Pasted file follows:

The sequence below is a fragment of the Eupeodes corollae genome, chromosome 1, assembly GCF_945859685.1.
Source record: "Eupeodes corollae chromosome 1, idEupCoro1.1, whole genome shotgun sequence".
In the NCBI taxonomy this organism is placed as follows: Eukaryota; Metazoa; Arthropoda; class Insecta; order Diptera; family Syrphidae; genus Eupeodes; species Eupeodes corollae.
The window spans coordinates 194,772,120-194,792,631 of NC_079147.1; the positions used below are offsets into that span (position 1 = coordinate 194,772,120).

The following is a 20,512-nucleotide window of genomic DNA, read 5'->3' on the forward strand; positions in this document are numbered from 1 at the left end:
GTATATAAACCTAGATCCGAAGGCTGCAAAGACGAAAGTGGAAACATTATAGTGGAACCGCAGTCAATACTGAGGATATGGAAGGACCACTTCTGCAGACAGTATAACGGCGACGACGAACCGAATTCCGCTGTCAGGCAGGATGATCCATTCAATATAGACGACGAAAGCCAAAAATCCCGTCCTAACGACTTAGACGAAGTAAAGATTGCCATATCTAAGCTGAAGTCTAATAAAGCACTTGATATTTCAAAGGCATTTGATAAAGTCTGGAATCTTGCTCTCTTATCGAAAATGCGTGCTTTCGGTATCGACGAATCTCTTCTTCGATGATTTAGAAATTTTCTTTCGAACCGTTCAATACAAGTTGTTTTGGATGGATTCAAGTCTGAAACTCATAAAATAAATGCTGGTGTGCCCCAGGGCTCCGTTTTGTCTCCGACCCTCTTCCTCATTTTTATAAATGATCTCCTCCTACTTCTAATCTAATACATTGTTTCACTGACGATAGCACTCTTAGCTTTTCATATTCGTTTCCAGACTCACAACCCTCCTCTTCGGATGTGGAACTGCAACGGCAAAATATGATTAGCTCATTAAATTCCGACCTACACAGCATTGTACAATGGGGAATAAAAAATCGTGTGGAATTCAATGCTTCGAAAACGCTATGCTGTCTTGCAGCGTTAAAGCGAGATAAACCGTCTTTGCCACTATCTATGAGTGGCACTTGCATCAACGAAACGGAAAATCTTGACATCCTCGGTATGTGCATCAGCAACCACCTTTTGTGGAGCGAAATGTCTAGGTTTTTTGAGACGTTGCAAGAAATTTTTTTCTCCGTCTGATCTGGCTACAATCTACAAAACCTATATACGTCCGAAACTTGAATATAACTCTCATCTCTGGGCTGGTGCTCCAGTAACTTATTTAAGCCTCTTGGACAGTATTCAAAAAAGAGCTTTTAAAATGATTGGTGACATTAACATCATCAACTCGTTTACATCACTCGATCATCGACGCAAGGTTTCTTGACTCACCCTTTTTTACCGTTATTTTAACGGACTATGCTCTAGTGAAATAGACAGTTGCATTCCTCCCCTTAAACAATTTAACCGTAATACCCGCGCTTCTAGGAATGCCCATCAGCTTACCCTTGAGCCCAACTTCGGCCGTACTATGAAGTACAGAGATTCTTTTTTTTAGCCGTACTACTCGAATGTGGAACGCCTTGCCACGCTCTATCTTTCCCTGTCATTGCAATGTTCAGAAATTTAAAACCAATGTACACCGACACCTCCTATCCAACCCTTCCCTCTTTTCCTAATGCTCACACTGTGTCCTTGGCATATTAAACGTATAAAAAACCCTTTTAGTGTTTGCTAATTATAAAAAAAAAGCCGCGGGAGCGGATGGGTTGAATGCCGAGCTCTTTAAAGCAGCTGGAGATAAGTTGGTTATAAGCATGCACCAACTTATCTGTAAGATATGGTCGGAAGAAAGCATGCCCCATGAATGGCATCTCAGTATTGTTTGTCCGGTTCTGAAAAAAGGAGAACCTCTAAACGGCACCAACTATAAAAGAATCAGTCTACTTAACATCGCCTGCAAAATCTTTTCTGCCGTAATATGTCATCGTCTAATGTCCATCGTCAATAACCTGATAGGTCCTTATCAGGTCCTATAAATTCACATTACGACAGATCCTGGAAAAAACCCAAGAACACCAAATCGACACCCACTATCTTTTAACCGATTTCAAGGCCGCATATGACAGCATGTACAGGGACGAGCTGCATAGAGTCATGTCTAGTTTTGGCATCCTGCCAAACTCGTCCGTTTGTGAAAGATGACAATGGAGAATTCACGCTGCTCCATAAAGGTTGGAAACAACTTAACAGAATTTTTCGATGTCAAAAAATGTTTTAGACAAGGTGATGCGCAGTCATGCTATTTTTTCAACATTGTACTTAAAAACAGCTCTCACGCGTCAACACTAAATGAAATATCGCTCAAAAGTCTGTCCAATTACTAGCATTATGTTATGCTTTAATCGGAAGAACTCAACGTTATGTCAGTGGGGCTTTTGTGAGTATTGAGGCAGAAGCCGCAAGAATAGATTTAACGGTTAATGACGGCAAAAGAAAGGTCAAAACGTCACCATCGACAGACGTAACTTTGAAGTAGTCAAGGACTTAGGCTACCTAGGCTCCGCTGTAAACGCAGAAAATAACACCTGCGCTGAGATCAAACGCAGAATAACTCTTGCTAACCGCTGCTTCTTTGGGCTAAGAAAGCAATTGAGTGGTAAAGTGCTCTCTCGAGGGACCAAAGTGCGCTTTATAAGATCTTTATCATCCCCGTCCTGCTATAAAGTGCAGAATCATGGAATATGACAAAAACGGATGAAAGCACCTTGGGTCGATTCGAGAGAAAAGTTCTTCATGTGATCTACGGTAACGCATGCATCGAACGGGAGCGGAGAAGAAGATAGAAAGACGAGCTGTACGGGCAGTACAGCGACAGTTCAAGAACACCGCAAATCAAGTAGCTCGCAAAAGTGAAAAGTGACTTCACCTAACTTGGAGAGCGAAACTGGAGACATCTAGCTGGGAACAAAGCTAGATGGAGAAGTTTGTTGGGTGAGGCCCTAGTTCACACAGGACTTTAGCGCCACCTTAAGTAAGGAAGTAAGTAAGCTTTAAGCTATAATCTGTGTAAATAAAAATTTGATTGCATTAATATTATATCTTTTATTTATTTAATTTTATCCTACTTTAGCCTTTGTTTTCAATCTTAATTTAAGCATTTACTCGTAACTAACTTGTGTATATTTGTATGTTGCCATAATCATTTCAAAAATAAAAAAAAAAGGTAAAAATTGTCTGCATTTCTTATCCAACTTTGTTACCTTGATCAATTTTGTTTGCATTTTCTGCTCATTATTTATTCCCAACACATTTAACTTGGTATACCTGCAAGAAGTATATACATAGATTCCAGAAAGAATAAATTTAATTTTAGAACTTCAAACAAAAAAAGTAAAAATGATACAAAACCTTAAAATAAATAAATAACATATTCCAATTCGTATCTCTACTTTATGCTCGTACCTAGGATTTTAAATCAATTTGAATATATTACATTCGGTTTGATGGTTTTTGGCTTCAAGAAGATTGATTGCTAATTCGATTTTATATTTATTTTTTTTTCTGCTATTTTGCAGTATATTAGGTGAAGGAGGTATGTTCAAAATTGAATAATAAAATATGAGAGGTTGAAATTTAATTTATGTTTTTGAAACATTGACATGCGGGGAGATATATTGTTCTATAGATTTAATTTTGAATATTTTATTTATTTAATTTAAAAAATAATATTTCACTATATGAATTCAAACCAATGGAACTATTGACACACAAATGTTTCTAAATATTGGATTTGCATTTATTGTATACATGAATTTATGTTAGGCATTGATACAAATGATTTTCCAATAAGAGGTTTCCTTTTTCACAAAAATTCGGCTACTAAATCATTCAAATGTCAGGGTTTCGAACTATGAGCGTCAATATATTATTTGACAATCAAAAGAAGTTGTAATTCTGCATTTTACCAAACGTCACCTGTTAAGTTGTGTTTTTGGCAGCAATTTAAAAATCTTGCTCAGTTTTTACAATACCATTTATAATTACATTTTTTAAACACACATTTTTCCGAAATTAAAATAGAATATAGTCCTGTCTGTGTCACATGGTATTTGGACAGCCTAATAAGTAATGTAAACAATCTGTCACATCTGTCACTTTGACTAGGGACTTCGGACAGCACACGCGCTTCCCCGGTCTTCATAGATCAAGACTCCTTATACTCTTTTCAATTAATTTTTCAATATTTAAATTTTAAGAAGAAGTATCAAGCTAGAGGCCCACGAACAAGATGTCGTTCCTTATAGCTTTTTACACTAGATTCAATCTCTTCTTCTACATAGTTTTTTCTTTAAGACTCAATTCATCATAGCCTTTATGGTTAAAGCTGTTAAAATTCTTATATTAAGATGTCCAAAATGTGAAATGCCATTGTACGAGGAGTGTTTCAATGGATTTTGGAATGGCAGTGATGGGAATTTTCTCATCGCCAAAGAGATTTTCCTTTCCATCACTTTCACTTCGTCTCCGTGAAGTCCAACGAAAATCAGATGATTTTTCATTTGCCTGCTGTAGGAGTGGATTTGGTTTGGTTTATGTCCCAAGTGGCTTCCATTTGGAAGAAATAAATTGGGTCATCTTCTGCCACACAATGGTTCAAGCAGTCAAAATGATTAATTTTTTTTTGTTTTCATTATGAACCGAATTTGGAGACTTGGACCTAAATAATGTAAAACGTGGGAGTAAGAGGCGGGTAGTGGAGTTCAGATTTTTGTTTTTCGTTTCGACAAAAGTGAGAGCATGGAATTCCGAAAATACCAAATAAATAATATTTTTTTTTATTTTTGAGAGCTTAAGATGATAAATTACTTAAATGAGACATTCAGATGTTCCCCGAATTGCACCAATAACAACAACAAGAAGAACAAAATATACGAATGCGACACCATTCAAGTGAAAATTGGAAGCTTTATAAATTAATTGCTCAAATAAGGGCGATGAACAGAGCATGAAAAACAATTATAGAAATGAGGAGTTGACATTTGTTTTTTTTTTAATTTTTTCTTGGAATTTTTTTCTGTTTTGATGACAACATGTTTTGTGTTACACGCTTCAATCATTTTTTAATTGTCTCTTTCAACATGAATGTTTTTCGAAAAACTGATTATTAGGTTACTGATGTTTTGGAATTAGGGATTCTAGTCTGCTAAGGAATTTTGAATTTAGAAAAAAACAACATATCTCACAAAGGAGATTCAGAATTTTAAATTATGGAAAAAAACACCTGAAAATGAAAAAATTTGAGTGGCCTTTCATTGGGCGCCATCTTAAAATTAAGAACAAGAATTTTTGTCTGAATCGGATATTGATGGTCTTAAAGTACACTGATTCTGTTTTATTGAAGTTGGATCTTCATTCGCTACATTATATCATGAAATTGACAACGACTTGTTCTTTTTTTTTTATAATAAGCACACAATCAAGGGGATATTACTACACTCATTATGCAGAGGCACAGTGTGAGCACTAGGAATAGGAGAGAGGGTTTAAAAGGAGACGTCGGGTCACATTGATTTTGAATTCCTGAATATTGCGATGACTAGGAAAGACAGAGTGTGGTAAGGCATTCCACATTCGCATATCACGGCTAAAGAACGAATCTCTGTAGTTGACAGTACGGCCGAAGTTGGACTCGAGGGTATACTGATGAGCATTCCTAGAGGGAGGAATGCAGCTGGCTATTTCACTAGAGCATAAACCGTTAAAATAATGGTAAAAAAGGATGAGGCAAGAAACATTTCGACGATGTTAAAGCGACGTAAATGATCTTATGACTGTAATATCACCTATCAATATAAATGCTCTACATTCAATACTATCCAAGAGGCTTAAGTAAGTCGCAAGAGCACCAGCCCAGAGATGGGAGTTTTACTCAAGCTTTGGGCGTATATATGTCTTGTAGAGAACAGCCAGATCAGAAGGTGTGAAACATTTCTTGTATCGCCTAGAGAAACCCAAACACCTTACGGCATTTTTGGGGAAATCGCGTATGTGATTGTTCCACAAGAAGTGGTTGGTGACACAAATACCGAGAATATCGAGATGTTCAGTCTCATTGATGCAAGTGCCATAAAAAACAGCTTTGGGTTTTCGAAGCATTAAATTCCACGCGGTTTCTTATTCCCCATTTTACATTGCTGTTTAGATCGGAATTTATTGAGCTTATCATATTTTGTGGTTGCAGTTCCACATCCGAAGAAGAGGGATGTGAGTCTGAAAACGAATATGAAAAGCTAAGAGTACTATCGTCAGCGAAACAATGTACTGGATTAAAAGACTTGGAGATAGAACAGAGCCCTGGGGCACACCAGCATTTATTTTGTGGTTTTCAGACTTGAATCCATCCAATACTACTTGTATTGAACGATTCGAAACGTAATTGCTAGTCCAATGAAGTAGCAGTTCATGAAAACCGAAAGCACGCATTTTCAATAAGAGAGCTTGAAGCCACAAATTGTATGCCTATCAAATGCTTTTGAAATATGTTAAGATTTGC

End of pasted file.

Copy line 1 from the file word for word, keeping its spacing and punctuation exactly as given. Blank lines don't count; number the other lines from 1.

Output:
The sequence below is a fragment of the Eupeodes corollae genome, chromosome 1, assembly GCF_945859685.1.